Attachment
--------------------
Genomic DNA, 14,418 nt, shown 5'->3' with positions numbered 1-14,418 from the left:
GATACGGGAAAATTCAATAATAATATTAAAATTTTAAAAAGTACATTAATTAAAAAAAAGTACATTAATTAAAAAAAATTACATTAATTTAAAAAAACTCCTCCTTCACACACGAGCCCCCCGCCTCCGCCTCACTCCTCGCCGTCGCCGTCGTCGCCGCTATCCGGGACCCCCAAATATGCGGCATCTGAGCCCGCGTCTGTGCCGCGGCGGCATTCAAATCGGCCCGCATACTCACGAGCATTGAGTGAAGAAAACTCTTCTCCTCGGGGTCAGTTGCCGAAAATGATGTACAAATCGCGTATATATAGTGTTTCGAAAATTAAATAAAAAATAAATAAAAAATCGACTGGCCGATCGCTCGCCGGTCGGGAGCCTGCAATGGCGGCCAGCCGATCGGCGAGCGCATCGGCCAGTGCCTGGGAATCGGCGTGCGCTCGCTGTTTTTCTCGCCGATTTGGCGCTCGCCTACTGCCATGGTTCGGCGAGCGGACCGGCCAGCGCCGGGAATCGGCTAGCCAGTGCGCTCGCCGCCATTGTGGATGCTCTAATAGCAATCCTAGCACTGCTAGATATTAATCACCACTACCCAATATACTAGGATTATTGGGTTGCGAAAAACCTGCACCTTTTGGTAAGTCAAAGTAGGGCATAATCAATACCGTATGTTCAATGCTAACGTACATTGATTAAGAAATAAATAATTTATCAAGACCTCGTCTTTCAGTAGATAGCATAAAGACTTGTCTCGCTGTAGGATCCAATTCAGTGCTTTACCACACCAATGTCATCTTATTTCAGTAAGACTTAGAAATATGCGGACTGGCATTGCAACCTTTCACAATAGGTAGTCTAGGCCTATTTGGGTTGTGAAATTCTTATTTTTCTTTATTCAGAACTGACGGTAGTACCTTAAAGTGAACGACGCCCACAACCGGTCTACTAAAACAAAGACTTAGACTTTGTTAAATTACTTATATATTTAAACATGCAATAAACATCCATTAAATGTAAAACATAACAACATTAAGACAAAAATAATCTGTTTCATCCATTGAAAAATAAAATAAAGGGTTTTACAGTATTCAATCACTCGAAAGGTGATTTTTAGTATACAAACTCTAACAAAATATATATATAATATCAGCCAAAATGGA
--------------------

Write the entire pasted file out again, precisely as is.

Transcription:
Genomic DNA, 14,418 nt, shown 5'->3' with positions numbered 1-14,418 from the left:
GATACGGGAAAATTCAATAATAATATTAAAATTTTAAAAAGTACATTAATTAAAAAAAAGTACATTAATTAAAAAAAATTACATTAATTTAAAAAAACTCCTCCTTCACACACGAGCCCCCCGCCTCCGCCTCACTCCTCGCCGTCGCCGTCGTCGCCGCTATCCGGGACCCCCAAATATGCGGCATCTGAGCCCGCGTCTGTGCCGCGGCGGCATTCAAATCGGCCCGCATACTCACGAGCATTGAGTGAAGAAAACTCTTCTCCTCGGGGTCAGTTGCCGAAAATGATGTACAAATCGCGTATATATAGTGTTTCGAAAATTAAATAAAAAATAAATAAAAAATCGACTGGCCGATCGCTCGCCGGTCGGGAGCCTGCAATGGCGGCCAGCCGATCGGCGAGCGCATCGGCCAGTGCCTGGGAATCGGCGTGCGCTCGCTGTTTTTCTCGCCGATTTGGCGCTCGCCTACTGCCATGGTTCGGCGAGCGGACCGGCCAGCGCCGGGAATCGGCTAGCCAGTGCGCTCGCCGCCATTGTGGATGCTCTAATAGCAATCCTAGCACTGCTAGATATTAATCACCACTACCCAATATACTAGGATTATTGGGTTGCGAAAAACCTGCACCTTTTGGTAAGTCAAAGTAGGGCATAATCAATACCGTATGTTCAATGCTAACGTACATTGATTAAGAAATAAATAATTTATCAAGACCTCGTCTTTCAGTAGATAGCATAAAGACTTGTCTCGCTGTAGGATCCAATTCAGTGCTTTACCACACCAATGTCATCTTATTTCAGTAAGACTTAGAAATATGCGGACTGGCATTGCAACCTTTCACAATAGGTAGTCTAGGCCTATTTGGGTTGTGAAATTCTTATTTTTCTTTATTCAGAACTGACGGTAGTACCTTAAAGTGAACGACGCCCACAACCGGTCTACTAAAACAAAGACTTAGACTTTGTTAAATTACTTATATATTTAAACATGCAATAAACATCCATTAAATGTAAAACATAACAACATTAAGACAAAAATAATCTGTTTCATCCATTGAAAAATAAAATAAAGGGTTTTACAGTATTCAATCACTCGAAAGGTGATTTTTAGTATACAAACTCTAACAAAATATATATATAATATCAGCCAAAATGGA